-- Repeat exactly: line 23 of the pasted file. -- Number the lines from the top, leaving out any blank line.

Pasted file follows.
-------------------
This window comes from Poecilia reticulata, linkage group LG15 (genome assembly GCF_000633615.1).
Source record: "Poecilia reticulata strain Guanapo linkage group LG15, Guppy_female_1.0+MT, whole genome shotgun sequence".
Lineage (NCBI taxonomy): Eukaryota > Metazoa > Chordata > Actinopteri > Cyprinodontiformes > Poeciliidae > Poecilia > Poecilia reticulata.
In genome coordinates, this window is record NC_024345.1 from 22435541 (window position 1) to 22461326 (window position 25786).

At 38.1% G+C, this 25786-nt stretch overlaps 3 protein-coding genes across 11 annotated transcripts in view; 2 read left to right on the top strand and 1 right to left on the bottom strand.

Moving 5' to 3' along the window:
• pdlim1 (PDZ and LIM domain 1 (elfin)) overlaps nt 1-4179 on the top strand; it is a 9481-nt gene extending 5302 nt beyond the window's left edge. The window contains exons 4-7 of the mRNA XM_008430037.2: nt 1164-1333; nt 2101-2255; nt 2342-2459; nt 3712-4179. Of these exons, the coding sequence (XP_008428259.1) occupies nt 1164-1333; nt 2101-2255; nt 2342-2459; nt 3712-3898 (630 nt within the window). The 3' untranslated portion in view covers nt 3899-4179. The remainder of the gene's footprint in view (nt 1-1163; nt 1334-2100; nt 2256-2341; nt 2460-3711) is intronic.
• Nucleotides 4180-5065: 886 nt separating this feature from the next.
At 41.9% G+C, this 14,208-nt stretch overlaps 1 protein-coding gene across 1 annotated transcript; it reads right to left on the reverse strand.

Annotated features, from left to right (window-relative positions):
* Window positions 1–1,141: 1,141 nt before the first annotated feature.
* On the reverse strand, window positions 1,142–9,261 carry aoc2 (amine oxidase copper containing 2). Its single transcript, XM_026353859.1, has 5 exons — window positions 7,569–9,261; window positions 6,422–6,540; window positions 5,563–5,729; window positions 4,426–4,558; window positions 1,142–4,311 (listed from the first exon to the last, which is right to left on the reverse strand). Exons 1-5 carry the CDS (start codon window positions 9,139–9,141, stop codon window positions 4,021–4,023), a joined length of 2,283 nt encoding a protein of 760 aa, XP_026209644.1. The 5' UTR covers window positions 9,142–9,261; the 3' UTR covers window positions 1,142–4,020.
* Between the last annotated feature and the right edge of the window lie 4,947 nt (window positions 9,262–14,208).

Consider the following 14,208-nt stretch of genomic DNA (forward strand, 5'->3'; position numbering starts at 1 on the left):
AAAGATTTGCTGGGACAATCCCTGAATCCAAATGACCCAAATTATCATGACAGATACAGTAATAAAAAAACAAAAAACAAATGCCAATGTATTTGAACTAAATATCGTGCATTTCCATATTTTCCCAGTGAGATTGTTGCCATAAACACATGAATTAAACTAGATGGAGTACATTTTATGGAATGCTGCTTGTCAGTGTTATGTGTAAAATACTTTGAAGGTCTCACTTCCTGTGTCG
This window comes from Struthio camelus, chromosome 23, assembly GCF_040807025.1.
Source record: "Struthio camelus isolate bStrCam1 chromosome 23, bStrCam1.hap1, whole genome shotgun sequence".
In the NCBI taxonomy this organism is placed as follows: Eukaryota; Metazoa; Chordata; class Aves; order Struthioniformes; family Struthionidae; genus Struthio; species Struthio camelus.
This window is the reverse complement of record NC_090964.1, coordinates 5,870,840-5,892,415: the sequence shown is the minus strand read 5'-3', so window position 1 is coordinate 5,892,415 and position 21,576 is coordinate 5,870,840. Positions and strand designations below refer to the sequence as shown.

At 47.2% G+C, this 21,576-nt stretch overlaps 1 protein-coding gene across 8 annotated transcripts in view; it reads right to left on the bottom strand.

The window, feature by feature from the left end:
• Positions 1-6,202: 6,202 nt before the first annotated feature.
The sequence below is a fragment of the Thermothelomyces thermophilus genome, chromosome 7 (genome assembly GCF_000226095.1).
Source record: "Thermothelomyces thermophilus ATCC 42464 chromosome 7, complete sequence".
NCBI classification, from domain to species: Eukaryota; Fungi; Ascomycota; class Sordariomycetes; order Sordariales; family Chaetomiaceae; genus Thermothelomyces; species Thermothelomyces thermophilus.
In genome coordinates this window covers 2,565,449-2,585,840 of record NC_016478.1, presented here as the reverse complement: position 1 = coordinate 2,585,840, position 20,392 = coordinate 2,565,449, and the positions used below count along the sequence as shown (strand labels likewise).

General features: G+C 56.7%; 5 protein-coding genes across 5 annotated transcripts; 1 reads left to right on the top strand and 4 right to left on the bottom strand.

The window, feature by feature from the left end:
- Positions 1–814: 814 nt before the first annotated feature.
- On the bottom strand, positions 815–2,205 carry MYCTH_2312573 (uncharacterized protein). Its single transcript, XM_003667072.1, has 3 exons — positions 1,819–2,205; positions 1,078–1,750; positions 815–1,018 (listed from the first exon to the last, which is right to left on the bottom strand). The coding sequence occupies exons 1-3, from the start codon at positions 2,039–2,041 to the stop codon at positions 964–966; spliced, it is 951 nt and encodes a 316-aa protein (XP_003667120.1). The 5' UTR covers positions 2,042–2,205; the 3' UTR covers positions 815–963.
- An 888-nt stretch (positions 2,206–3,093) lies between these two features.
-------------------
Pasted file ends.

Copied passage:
The sequence below is a fragment of the Thermothelomyces thermophilus genome, chromosome 7 (genome assembly GCF_000226095.1).